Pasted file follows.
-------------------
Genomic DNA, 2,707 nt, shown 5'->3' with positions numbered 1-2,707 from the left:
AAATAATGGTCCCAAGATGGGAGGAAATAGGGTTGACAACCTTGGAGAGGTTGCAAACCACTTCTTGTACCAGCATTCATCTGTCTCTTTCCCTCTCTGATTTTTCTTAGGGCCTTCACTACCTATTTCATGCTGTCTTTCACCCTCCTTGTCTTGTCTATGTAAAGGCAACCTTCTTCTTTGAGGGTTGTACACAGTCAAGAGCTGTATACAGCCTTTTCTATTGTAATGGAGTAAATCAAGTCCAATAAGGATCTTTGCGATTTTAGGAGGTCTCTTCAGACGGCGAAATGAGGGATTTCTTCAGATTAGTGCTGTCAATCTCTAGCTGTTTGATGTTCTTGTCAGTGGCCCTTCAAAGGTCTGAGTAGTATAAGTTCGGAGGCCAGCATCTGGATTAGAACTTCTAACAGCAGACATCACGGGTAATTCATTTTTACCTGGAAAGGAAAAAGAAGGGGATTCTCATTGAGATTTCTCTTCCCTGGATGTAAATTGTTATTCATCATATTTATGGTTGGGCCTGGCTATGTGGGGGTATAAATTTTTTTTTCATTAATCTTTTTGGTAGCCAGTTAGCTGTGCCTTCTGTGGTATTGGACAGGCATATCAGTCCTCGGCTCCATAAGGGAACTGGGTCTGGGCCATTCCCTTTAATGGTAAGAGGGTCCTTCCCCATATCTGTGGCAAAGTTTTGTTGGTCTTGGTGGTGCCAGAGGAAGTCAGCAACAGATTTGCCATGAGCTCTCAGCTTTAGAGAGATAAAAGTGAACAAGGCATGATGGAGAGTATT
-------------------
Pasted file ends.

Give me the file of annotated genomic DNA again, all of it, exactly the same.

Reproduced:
Genomic DNA, 2,707 nt, shown 5'->3' with positions numbered 1-2,707 from the left:
AAATAATGGTCCCAAGATGGGAGGAAATAGGGTTGACAACCTTGGAGAGGTTGCAAACCACTTCTTGTACCAGCATTCATCTGTCTCTTTCCCTCTCTGATTTTTCTTAGGGCCTTCACTACCTATTTCATGCTGTCTTTCACCCTCCTTGTCTTGTCTATGTAAAGGCAACCTTCTTCTTTGAGGGTTGTACACAGTCAAGAGCTGTATACAGCCTTTTCTATTGTAATGGAGTAAATCAAGTCCAATAAGGATCTTTGCGATTTTAGGAGGTCTCTTCAGACGGCGAAATGAGGGATTTCTTCAGATTAGTGCTGTCAATCTCTAGCTGTTTGATGTTCTTGTCAGTGGCCCTTCAAAGGTCTGAGTAGTATAAGTTCGGAGGCCAGCATCTGGATTAGAACTTCTAACAGCAGACATCACGGGTAATTCATTTTTACCTGGAAAGGAAAAAGAAGGGGATTCTCATTGAGATTTCTCTTCCCTGGATGTAAATTGTTATTCATCATATTTATGGTTGGGCCTGGCTATGTGGGGGTATAAATTTTTTTTTCATTAATCTTTTTGGTAGCCAGTTAGCTGTGCCTTCTGTGGTATTGGACAGGCATATCAGTCCTCGGCTCCATAAGGGAACTGGGTCTGGGCCATTCCCTTTAATGGTAAGAGGGTCCTTCCCCATATCTGTGGCAAAGTTTTGTTGGTCTTGGTGGTGCCAGAGGAAGTCAGCAACAGATTTGCCATGAGCTCTCAGCTTTAGAGAGATAAAAGTGAACAAGGCATGATGGAGAGTATT